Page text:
“The administration will kick in the doors of American gun owners to achieve this allegedly ‘reasonable’ objective,” he wrote.” Shots will be fired, and the next American civil war will be off and running.”

Since then, Three Percenter groups have splintered into a network of loosely affiliated individuals and organizations across the country. Some Three Percenter groups claim to be represented in every state. And they have committed  violence or threatened it for years.

The resurgent militia movement drew national attention in 2014 when a dispute between a Nevada cattle rancher and the Bureau of Land Management escalated into an armed confrontation with federal authorities.

Cliven Bundy had resisted paying grazing fees for his use of federally owned land for more than two decades. When the BLM attempted to round up the cattle, armed militia members arrived in droves to support Bundy, many of them affiliated with the Three Percenter movement, including Vanderboegh himself. Eventually, federal authorities released the cattle to de-escalate the situation.

Two years later, Cliven Bundy’s sons Ammon and Ryan Bundy were involved in another standoff with federal authorities supported by Three Percenter groups at the Malheur National Wildlife Refuge in Oregon. After the Bundys took over the refuge headquarters, the “3% of Idaho” arrived to establish a perimeter.

On Jan. 26, 2016, when occupation leaders, including the Bundys, were driving away from the refuge in a convoy, law enforcement officers stopped them. After a brief pursuit, federal agents shot and killed driver LaVoy Finicum. The Bundys were arrested, but the occupation continued for weeks, until the remaining militants were taken into custody.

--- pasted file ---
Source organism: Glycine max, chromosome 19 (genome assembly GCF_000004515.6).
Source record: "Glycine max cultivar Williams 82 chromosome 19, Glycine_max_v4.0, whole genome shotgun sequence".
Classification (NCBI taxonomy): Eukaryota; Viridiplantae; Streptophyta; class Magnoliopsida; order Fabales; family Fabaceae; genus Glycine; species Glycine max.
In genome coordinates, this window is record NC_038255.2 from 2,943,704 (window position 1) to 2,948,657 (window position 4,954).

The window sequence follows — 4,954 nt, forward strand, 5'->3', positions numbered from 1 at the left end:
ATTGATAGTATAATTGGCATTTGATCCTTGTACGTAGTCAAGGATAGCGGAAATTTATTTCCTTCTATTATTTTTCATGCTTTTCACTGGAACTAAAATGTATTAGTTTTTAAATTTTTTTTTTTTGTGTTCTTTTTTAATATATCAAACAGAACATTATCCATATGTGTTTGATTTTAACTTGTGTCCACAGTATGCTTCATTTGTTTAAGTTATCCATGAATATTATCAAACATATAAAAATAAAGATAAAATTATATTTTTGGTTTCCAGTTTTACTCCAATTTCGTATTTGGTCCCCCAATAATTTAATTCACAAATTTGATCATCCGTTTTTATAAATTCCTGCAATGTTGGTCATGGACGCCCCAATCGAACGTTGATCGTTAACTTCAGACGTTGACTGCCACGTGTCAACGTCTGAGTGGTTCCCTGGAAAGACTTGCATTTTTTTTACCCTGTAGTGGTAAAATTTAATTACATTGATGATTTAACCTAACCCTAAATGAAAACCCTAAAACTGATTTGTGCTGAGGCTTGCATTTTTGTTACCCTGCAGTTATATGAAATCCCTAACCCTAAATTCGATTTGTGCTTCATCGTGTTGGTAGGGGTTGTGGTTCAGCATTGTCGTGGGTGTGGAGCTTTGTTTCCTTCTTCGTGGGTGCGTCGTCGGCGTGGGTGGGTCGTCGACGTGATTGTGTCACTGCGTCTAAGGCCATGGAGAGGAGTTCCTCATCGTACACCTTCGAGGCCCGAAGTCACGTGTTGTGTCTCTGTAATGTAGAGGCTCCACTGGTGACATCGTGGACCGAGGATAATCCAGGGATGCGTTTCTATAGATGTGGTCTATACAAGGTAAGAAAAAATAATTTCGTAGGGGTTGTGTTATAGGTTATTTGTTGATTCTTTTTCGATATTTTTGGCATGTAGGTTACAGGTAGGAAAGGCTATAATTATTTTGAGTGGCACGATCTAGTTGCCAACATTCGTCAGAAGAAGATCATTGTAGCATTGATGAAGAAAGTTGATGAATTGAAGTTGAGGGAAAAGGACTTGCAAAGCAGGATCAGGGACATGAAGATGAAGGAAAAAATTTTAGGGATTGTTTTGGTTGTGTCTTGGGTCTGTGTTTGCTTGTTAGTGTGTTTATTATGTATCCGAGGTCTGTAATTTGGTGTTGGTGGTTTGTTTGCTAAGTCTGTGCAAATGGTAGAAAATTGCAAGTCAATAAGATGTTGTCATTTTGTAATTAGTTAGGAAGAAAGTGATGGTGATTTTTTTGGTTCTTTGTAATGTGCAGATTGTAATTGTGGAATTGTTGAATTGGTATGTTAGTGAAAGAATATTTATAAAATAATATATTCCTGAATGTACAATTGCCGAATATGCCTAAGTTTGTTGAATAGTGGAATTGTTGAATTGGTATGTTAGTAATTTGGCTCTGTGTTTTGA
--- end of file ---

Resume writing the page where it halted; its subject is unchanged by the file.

In August 2017, white nationalists held a “Unite the Right” rally in Charlottesville, Virginia, where heavily armed militia members, including affiliates of the Three Percenters, stood between the far-right groups and counter-protesters. Eventually, James Fields Jr. drove his car into a counter-protest and killed 32-year-old Heather Heyer and wounded 35 others. After intense backlash to the white nationalist rally, a national Three Percenter organization disavowed Nazis and white supremacists.

Still, Three Percenters have been implicated in violent plots targeting minorities. On Aug. 5, 2017 – about a week before the Unite the Right rally – former sheriff’s deputy Michael Hari, the leader of a white supremacist militia group called the “White Rabbit Three Percent Illinois Patriot Freedom Fighters Militia” – planned and executed the bombing of a Mosque in Minnesota along with two other men. Hari was convicted of federal bombing and hate crime charges in 2020.

Since then, Three Percenters have been implicated in several other violent plots.